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Eating to Improve Gut Health

We’ve all heard the saying, “You are what you eat” and although that is a true statement, most people don’t know exactly what to eat to stay healthy. In fact, with all the fad diets and social media posts, choosing healthy foods can be more difficult than ever. The reality is that everyone has individual dietary needs based on their health history and current health status, so a personalized nutrition plan is the best option. However, everyone can benefit from eating foods that provide support for a healthy gut, and because the great majority of your immune system is in the gut, eating foods to support a healthy gut will ultimately help support a healthy immune system and overall health.

The first step toward improving the health of your gut is to remove inflammatory foods from your diet. Without giving your intestinal tract relief from inflammation caused by inflammatory foods, you won’t be able to make any progress in healing the gut. Some common foods that can cause inflammation include dairy products (milk, butter, cheese, etc.), grains and gluten (wheat, corn, rice, etc.), nightshade vegetables (eggplant, peppers, tomatoes, white potatoes, etc.), artificial colors, artificial sweeteners, and preservatives. Once you’ve removed these inflammatory foods from your diet, it is time to add a diversity of foods that can improve the gut microbiome.

Research has shown that one of the most common causes of people who are chronically ill is that they’ve lost diversity in the healthy bacteria in their gut. It is therefore important to diversify your diet to include foods that help to improve your gut microbiome. One of the best ways to do this is to eat a wide variety of vegetables regularly and to try new vegetables so that you’re not eating the same thing all the time. Some healthy options include kale, broccoli, spinach, asparagus, collard greens, cabbage, Brussel sprouts, bok choy, beet greens, Swiss chard, and arugula. You can also choose to eat a variety of berries such as blueberries, raspberries, and strawberries because they are high in fiber as well as being loaded with antioxidants and phytonutrients – compounds that help protect the cells of our body.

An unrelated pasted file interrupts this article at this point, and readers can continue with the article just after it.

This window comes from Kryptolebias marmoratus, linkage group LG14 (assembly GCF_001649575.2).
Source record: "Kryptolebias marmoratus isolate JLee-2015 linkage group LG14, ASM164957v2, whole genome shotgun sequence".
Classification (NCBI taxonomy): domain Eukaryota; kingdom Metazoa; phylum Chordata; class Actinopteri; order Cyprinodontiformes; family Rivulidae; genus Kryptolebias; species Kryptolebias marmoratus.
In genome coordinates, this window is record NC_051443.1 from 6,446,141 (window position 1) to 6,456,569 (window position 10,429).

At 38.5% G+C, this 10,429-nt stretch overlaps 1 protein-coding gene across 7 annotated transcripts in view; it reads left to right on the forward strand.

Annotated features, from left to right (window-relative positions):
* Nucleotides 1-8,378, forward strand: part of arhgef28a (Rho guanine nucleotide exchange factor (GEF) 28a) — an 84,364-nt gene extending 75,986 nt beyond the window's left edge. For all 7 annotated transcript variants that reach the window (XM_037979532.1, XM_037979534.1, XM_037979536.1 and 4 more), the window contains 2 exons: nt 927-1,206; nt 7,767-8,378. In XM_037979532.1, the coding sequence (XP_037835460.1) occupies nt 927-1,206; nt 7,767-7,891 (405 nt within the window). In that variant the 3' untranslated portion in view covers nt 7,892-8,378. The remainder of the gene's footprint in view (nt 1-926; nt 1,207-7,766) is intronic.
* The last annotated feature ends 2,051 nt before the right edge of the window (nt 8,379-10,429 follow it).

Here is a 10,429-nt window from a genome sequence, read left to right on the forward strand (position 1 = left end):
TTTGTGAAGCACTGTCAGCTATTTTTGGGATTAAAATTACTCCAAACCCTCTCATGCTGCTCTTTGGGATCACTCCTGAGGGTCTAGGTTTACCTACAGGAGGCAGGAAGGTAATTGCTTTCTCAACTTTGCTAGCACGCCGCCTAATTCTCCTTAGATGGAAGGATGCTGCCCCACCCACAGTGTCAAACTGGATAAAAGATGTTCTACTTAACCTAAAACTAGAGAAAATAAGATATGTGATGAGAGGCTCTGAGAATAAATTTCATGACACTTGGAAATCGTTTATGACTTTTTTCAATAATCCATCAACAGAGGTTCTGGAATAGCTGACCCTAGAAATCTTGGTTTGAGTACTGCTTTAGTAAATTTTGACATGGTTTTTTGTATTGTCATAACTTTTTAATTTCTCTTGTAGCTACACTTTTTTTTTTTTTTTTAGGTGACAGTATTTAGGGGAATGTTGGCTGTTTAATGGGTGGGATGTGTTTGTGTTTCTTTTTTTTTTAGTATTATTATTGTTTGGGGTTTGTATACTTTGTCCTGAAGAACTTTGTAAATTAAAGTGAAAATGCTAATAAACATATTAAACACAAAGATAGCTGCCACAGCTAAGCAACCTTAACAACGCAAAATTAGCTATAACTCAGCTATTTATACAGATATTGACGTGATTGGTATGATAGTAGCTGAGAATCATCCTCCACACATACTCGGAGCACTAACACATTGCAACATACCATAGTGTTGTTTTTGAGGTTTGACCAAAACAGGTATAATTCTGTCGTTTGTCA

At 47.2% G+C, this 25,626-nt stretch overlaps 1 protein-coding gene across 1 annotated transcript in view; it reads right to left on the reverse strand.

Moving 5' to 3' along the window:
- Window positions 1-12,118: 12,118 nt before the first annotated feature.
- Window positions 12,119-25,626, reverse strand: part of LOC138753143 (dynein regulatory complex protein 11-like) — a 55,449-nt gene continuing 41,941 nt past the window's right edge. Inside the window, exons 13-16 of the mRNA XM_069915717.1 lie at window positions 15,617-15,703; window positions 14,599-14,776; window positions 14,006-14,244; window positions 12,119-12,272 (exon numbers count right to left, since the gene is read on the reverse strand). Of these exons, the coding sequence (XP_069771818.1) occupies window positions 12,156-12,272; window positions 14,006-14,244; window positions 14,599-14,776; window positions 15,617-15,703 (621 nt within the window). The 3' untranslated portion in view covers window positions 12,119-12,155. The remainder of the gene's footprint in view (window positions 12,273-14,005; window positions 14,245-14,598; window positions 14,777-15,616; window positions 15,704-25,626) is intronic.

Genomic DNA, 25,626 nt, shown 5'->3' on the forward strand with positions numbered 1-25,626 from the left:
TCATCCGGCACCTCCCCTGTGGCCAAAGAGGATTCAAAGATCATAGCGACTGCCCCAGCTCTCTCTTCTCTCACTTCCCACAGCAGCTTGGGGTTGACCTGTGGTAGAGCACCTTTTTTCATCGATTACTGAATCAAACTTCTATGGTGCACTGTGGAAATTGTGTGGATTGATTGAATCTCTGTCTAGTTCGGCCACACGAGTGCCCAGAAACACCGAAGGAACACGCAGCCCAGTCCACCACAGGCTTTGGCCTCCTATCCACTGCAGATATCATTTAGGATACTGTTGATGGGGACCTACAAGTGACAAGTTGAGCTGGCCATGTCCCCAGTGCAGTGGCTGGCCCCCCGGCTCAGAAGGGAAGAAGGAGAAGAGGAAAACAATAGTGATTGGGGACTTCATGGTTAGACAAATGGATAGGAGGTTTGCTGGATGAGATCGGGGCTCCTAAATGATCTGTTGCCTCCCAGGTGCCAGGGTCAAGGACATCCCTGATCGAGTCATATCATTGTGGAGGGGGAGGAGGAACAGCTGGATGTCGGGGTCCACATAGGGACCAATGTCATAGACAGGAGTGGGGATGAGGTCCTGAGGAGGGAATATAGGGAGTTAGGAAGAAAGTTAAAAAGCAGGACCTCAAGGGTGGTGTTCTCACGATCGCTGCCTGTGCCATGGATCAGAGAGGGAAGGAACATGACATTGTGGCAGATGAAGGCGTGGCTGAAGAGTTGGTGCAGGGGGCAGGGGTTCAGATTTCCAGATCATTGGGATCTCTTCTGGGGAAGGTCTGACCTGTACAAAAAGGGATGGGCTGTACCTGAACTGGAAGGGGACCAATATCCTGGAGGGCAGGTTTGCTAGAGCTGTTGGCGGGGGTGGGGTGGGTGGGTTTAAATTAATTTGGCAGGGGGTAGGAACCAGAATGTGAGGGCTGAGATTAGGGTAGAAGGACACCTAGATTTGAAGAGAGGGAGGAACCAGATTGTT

Prebiotic foods are also a great way to help diversify the gut microbiome. They are basically fiber-rich foods that can feed the healthy and beneficial bacteria in the gut which helps them grow and become more active, resulting in a healthier gut. These foods include onions, garlic, leeks, chicory root, dandelion greens, and certain mushrooms, just to name a few.

Many people will choose to take a probiotic supplement to improve the health of their gut without changing their diet. Unfortunately, this does not have the same benefits as also improving your diet. Although probiotic supplements contain a variety of healthy, beneficial bacterial species, their effect can be short lived and many of the bacteria never make it past the acid in our stomachs to populate the intestinal microbiome. This is especially true if your probiotic supplement is not made from the best quality ingredients. It is therefore very important to make the suggested dietary changes while also taking a probiotic supplement.


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